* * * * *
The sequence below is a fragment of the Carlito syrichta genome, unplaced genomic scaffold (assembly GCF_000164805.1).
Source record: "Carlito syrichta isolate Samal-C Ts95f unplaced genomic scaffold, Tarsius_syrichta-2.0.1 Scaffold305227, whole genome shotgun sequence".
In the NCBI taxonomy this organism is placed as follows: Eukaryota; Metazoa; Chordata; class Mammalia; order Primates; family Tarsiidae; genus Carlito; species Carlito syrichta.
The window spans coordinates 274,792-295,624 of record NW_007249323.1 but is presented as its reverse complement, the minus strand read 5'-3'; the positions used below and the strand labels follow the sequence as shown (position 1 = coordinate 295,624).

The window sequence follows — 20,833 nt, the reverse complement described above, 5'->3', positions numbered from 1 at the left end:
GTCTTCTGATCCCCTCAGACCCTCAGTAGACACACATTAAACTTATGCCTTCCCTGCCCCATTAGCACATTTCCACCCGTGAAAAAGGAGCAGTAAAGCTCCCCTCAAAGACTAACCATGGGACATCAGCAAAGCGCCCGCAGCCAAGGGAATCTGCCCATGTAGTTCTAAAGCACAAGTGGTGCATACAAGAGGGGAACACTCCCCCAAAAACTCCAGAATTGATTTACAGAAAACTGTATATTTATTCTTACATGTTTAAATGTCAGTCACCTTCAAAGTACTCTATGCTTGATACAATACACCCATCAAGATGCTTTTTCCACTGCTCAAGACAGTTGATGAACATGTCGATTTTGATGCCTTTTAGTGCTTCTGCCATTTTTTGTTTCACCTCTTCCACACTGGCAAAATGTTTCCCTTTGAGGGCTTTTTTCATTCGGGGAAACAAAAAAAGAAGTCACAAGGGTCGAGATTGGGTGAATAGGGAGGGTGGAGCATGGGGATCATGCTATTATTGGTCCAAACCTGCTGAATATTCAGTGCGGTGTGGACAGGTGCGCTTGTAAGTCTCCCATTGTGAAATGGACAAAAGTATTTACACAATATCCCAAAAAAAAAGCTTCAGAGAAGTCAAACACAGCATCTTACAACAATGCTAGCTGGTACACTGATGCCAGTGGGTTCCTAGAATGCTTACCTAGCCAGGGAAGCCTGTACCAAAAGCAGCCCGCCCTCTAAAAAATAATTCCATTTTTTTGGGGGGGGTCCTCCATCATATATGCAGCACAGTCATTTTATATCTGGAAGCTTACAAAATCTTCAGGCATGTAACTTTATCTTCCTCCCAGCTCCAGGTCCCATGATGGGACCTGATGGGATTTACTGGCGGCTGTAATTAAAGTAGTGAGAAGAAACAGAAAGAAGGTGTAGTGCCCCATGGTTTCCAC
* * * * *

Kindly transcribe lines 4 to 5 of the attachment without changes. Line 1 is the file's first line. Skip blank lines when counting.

The window spans coordinates 274,792-295,624 of record NW_007249323.1 but is presented as its reverse complement, the minus strand read 5'-3'; the positions used below and the strand labels follow the sequence as shown (position 1 = coordinate 295,624).

The window sequence follows — 20,833 nt, the reverse complement described above, 5'->3', positions numbered from 1 at the left end: